About 3 years ago, Paulette received a phone call from an ex-Mariposa student who was helping out a vet brigade in Granada neutering cats and dogs. Donna said they had rescued a street dog “the cutest little lady” but they had no room for her at the rescue centre and she was being kept in the bathroom. Could I possibly find her a home? I said yes and Bergman immediately headed off in the pickup truck to bring her to the Mariposa. On arriving, Foxy jumped out of the truck, ran upstairs, found Paulette on the computer and sat down by her side. Foxy has held that position ever since!










Molly came to us as a very sick little puppy, her owners explaining that they could not afford the operation she would need for her hernia nor the necessary medicines.  Bergman had to operate on her twice but she not only survived, she became one of the Mariposa’s favorite dogs with the students. She is also however the naughtiest (maybe the two are not unconnected) and Paulette can often be heard shouting “Molly!!” for some reason or other. She especially loves to provoke the monkeys until they pull her ears!











Another one who came to us as a tiny unwanted puppy. At a few months of age, Jaz contracted a kind of canine flu and we thought we were going to lose him. He recovered but is now is our most accident prone dog. He is forever crossing fences that are too low for him or going though gaps that are too small. Brave and loyal, he and Sultan formed an incredible father/son bond, with Sultan carrying Jaz as a puppy around in his mouth. These days they still mostly hang out together and it is their job to look after the Mariposa at night, letting us know if anything untoward is happening.










The very first Mariposa dog! Holly was a Xmas gift (hence the name!) from one of the workers. Initially she lived with Paulette and Guillermina in their homestay. On one occasion, she was stolen and the whole family spent an entire day searching for her. Half way through the night Holly rushed into the house, dived under the bed and didn’t move for 3 days. She had chewed through the cord which had been used to tie her up and run home as fast as she could. She is now a very nervous, undemanding but affectionate dog who has produced two litters of 11 puppies and, extraordinarily, one litter in between of just one puppy before we could get her neutered. Though she has always been a great Mum (see below) she certainly seems very happy not to be running the risk of having more pups and runs around like a little puppy herself these days.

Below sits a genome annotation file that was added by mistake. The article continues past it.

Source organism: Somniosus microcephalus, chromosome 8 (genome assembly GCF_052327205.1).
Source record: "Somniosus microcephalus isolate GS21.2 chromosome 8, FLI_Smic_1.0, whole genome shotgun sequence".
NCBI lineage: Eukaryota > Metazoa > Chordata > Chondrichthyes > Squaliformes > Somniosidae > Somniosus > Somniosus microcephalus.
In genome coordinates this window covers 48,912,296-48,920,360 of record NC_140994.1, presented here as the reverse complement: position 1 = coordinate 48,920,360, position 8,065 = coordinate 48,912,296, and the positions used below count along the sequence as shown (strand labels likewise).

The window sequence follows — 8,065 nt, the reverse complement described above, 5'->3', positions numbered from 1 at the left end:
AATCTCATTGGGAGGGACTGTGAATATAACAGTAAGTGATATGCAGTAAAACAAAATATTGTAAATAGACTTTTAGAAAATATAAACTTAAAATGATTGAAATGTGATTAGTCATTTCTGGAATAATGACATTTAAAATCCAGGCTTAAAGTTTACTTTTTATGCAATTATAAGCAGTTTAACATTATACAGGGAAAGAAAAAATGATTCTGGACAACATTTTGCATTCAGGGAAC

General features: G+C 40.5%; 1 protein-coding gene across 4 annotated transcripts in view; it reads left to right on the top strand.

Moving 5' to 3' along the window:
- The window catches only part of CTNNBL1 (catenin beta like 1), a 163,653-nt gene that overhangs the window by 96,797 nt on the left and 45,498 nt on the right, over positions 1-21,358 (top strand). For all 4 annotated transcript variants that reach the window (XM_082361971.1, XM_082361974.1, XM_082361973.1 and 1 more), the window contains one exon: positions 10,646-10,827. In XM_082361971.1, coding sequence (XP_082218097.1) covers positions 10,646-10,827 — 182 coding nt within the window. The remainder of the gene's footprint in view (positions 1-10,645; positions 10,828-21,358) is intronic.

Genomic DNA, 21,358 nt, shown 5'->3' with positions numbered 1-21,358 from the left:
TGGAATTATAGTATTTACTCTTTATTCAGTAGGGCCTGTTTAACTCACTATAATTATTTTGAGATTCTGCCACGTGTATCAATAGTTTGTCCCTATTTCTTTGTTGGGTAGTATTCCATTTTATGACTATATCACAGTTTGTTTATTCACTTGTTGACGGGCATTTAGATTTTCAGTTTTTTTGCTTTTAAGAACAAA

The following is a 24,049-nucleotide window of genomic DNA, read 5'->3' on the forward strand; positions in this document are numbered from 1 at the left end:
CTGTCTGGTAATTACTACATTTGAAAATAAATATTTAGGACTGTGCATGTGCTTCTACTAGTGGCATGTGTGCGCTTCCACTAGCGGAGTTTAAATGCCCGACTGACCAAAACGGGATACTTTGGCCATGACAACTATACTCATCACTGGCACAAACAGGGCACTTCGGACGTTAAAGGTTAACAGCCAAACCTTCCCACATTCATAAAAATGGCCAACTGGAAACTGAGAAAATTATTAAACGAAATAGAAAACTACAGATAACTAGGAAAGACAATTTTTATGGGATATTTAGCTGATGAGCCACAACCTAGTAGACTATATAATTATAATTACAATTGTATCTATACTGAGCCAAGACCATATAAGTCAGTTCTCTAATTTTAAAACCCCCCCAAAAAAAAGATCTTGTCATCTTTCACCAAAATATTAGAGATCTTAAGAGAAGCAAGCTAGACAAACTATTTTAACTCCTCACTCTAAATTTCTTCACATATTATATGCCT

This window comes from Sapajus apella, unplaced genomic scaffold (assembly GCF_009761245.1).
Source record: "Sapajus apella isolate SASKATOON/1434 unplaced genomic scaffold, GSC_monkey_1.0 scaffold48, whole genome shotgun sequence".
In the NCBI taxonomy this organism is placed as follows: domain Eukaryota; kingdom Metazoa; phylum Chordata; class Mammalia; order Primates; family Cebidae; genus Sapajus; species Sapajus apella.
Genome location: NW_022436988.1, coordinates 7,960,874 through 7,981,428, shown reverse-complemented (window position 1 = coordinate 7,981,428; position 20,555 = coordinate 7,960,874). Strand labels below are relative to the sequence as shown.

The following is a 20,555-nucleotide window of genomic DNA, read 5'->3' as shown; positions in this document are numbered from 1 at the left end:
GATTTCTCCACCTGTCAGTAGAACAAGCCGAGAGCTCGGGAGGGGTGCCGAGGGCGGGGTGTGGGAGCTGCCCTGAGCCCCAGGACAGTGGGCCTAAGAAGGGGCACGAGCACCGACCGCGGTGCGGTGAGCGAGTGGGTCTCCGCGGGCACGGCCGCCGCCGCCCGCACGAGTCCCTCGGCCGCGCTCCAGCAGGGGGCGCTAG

Whilst living in a homestay down in San Juan de la Concha in 2006, Paulette came face to face with a skeletal dog but who has the most beautiful eyes crossing the street. He was on his way to the rubbish dump to scrounge for food; she told Bergman that, come what may, they were going to adopt that dog. It took several weeks of offering food before he was confident enough to allow himself to be stroked. He was given the name Condor as he circled the house many times, knowing there was something there for him but not daring to come in. Now the grand daddy of the dogs, at around 10 years old, he prefers dozing on the terrace to going on walks with the others. Though he can still deafen us all with his loud bark, often setting the others off, welcoming the group home from the afternoon trip out!